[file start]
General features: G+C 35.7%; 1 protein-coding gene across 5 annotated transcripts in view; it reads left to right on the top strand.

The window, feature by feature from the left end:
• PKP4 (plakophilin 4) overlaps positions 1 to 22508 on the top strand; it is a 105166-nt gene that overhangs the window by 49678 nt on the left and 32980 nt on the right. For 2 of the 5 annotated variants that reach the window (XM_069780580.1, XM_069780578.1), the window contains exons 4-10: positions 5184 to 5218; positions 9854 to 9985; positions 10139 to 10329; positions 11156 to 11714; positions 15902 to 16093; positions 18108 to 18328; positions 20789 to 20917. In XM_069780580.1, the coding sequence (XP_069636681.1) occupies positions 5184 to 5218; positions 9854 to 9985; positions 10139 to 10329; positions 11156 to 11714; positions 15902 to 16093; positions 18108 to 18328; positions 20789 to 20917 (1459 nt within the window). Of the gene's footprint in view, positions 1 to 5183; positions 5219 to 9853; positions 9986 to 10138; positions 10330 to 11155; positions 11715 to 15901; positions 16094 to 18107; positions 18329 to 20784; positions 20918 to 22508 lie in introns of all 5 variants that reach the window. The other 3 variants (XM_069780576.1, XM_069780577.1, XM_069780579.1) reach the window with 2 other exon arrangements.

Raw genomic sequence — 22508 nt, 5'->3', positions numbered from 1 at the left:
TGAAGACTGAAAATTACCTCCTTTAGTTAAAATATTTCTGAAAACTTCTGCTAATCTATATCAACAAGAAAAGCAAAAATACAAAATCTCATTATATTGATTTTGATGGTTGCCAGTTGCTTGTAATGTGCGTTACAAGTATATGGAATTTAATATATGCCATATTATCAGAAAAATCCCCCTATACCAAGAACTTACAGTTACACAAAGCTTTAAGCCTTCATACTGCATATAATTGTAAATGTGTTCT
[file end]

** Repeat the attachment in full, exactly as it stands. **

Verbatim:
General features: G+C 35.7%; 1 protein-coding gene across 5 annotated transcripts in view; it reads left to right on the top strand.

The window, feature by feature from the left end:
• PKP4 (plakophilin 4) overlaps positions 1 to 22508 on the top strand; it is a 105166-nt gene that overhangs the window by 49678 nt on the left and 32980 nt on the right. For 2 of the 5 annotated variants that reach the window (XM_069780580.1, XM_069780578.1), the window contains exons 4-10: positions 5184 to 5218; positions 9854 to 9985; positions 10139 to 10329; positions 11156 to 11714; positions 15902 to 16093; positions 18108 to 18328; positions 20789 to 20917. In XM_069780580.1, the coding sequence (XP_069636681.1) occupies positions 5184 to 5218; positions 9854 to 9985; positions 10139 to 10329; positions 11156 to 11714; positions 15902 to 16093; positions 18108 to 18328; positions 20789 to 20917 (1459 nt within the window). Of the gene's footprint in view, positions 1 to 5183; positions 5219 to 9853; positions 9986 to 10138; positions 10330 to 11155; positions 11715 to 15901; positions 16094 to 18107; positions 18329 to 20784; positions 20918 to 22508 lie in introns of all 5 variants that reach the window. The other 3 variants (XM_069780576.1, XM_069780577.1, XM_069780579.1) reach the window with 2 other exon arrangements.

Raw genomic sequence — 22508 nt, 5'->3', positions numbered from 1 at the left:
TGAAGACTGAAAATTACCTCCTTTAGTTAAAATATTTCTGAAAACTTCTGCTAATCTATATCAACAAGAAAAGCAAAAATACAAAATCTCATTATATTGATTTTGATGGTTGCCAGTTGCTTGTAATGTGCGTTACAAGTATATGGAATTTAATATATGCCATATTATCAGAAAAATCCCCCTATACCAAGAACTTACAGTTACACAAAGCTTTAAGCCTTCATACTGCATATAATTGTAAATGTGTTCT